Airline refunds to hit P3B due to virus scare
The local airline industry is taking a multibillion-peso hit after the government ordered a ban on tourists who traveled to China as well as travel to and from the epicenter of the growing new coronavirus epidemic.
Roberto Lim, Air Carriers Association of the Philippines Inc. (ACAP) vice chair, said combined refunds could reach P3 billion over a two-month period after Philippine Airlines (PAL), Cebu Pacific and AirAsia Philippines suspended flights to mainland China, Hong Kong and Macau.
Lim, who was speaking during a Senate hearing on the economic fallout of the outbreak, said demand for air travel weakened as flyers rethought their travel plans.
“The environment is deterring people from traveling, whether they’re from China or any other market,” Lim said.
According to the Civil Aeronautics Board, foreigners who visited China in the last 14 days were barred from entering the Philippines. Moreover, Filipinos were banned from traveling to China and its special administrative regions.
ACAP’s members include the country’s three major airlines and their subsidiaries or affiliates.
Through a two-month period, the carriers are expected to cancel a total of 5,600 China flights, affecting hundreds
of thousands of passengers, Lim said.
While that was a fraction of their daily operations, the figures still represented a valuable slice of revenues given China’s growing importance as a business and tourist destination.
In the case of Cebu Pacific, the cancellations affected about 9 percent of its total flights and accounted for 12 percent of available seats.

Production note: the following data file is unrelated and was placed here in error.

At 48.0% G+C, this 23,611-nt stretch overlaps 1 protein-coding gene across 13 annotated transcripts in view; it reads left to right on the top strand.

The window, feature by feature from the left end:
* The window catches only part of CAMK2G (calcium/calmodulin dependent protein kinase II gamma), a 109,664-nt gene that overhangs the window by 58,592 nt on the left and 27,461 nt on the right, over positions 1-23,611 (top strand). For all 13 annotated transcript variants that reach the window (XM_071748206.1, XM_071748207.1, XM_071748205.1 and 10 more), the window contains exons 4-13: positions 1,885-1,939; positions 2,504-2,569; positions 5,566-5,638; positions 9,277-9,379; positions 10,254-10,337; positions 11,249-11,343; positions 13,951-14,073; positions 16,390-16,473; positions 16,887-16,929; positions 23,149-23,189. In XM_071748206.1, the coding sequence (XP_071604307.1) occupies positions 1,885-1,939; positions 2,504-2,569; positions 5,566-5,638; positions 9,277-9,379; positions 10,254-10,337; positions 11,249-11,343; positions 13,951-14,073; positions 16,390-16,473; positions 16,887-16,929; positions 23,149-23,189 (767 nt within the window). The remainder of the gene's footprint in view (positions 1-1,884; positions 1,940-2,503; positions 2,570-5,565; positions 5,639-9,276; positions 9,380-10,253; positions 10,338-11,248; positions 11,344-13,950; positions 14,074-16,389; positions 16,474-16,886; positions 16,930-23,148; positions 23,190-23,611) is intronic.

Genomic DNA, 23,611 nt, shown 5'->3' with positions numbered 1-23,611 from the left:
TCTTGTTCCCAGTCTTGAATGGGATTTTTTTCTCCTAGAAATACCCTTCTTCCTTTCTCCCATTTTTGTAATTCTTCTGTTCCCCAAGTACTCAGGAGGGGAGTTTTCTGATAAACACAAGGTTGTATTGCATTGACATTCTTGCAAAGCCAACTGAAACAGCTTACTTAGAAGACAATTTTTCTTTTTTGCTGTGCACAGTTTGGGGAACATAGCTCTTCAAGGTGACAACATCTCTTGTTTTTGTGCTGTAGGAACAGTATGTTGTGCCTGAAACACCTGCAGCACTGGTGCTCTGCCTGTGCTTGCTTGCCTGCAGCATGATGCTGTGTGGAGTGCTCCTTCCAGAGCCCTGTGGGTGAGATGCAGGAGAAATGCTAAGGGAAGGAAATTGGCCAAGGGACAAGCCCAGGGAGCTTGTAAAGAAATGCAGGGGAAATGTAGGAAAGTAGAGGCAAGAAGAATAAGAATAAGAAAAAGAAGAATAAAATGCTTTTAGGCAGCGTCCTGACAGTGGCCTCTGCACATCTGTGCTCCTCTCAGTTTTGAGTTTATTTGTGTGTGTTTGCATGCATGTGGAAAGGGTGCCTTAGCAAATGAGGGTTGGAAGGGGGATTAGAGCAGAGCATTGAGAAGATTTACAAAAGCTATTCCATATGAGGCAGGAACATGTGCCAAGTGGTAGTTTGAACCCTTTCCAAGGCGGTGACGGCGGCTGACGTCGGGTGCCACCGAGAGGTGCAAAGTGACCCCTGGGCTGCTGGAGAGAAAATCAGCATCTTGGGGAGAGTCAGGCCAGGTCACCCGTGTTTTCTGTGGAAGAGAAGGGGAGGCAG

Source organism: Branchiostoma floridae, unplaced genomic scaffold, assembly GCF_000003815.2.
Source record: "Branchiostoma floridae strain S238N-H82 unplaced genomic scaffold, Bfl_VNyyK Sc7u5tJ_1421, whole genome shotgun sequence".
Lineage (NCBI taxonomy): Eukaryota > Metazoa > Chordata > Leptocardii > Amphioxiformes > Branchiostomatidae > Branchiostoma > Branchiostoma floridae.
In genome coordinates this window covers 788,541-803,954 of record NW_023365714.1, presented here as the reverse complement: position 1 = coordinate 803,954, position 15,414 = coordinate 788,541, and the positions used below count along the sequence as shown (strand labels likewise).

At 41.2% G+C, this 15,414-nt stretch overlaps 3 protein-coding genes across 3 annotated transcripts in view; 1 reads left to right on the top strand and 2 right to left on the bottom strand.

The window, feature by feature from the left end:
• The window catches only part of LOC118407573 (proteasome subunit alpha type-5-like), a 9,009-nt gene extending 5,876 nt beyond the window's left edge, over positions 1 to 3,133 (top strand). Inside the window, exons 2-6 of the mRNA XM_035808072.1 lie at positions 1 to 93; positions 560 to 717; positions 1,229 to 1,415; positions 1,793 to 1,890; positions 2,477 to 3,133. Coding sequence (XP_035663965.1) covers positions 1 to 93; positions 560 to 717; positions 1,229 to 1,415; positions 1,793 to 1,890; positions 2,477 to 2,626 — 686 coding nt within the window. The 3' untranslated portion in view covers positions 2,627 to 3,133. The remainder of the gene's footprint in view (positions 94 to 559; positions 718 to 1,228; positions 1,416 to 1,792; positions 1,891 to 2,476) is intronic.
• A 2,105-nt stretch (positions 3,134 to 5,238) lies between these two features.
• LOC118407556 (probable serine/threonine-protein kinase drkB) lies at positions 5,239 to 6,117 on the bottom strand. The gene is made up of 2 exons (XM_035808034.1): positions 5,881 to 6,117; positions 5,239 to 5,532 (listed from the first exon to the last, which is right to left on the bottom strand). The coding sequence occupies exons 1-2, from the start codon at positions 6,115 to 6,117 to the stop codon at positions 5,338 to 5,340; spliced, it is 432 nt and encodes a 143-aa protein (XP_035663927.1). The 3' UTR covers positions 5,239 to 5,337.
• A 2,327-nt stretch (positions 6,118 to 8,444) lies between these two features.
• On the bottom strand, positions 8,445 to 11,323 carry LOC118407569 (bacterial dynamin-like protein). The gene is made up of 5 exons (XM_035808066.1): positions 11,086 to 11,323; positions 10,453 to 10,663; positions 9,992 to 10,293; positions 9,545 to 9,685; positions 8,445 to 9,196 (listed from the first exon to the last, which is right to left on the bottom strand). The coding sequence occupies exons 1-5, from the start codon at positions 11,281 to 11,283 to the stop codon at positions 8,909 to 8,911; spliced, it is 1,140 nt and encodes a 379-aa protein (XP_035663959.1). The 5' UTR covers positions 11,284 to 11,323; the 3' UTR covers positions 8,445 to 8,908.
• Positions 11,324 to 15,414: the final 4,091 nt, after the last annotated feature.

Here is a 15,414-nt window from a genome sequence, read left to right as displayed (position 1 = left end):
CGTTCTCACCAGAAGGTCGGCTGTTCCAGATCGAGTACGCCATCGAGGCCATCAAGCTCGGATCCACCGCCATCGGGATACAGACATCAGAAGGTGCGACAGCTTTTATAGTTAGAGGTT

Investors, meanwhile, have lessened their positions on aviation stocks since news of the outbreak spread.
Cebu Pacific, which is down 8.8 percent since the start of 2020, declined 3.32 percent to P80.20 a share on Wednesday. PAL Holdings Inc., which is not widely traded, rose 0.68 percent to P7.40 a share yesterday. It was down 5 percent year-to-date.MacroAsia Corp., which provides maintenance and support services for airlines around the world, dropped 5.24 percent to P9.95 on Wednesday and more than 40 percent since the start of the year.
“It’s more the fear of the unknown,” Jonathan Ravelas, BDO Unibank Inc. chief strategist, said in an interview on Wednesday.
He explained that the virus, recently dubbed COVID-19, weighed heavier on the Asian travel industry—the main source of visitors to the Philippines.
“Understandably, growing public concern about the outbreak has already had a very significant impact on demand for air travel across the region, forcing airlines to cut back or suspend services on affected routes,” said Andrew Herdman, director general of the Association of Asia Pacific Airlines.
Ravelas said it was now “wait and see” on the how much economic damage the virus would bring. He said a key factor was the ability of governments around the world to contain the spread of COVID-19.
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